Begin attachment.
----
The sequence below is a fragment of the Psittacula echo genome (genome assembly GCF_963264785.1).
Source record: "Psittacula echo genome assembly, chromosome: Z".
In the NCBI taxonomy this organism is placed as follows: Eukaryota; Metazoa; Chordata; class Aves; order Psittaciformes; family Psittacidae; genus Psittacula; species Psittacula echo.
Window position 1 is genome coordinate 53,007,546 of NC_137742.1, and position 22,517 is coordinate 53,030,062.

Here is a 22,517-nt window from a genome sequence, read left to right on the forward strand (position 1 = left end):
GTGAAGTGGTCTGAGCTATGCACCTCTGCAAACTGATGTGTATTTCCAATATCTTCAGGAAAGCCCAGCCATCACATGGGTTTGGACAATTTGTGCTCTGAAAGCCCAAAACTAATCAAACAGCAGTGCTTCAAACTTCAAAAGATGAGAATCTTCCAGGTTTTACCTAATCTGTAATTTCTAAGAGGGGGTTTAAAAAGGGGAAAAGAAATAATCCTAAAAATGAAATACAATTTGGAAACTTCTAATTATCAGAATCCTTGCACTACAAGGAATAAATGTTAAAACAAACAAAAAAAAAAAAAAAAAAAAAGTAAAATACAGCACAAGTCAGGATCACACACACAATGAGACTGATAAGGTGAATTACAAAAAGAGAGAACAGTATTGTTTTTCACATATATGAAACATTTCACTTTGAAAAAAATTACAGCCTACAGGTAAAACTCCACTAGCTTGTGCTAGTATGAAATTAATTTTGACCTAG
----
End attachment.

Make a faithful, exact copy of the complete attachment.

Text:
The sequence below is a fragment of the Psittacula echo genome (genome assembly GCF_963264785.1).
Source record: "Psittacula echo genome assembly, chromosome: Z".
In the NCBI taxonomy this organism is placed as follows: Eukaryota; Metazoa; Chordata; class Aves; order Psittaciformes; family Psittacidae; genus Psittacula; species Psittacula echo.
Window position 1 is genome coordinate 53,007,546 of NC_137742.1, and position 22,517 is coordinate 53,030,062.

Here is a 22,517-nt window from a genome sequence, read left to right on the forward strand (position 1 = left end):
GTGAAGTGGTCTGAGCTATGCACCTCTGCAAACTGATGTGTATTTCCAATATCTTCAGGAAAGCCCAGCCATCACATGGGTTTGGACAATTTGTGCTCTGAAAGCCCAAAACTAATCAAACAGCAGTGCTTCAAACTTCAAAAGATGAGAATCTTCCAGGTTTTACCTAATCTGTAATTTCTAAGAGGGGGTTTAAAAAGGGGAAAAGAAATAATCCTAAAAATGAAATACAATTTGGAAACTTCTAATTATCAGAATCCTTGCACTACAAGGAATAAATGTTAAAACAAACAAAAAAAAAAAAAAAAAAAAAGTAAAATACAGCACAAGTCAGGATCACACACACAATGAGACTGATAAGGTGAATTACAAAAAGAGAGAACAGTATTGTTTTTCACATATATGAAACATTTCACTTTGAAAAAAATTACAGCCTACAGGTAAAACTCCACTAGCTTGTGCTAGTATGAAATTAATTTTGACCTAG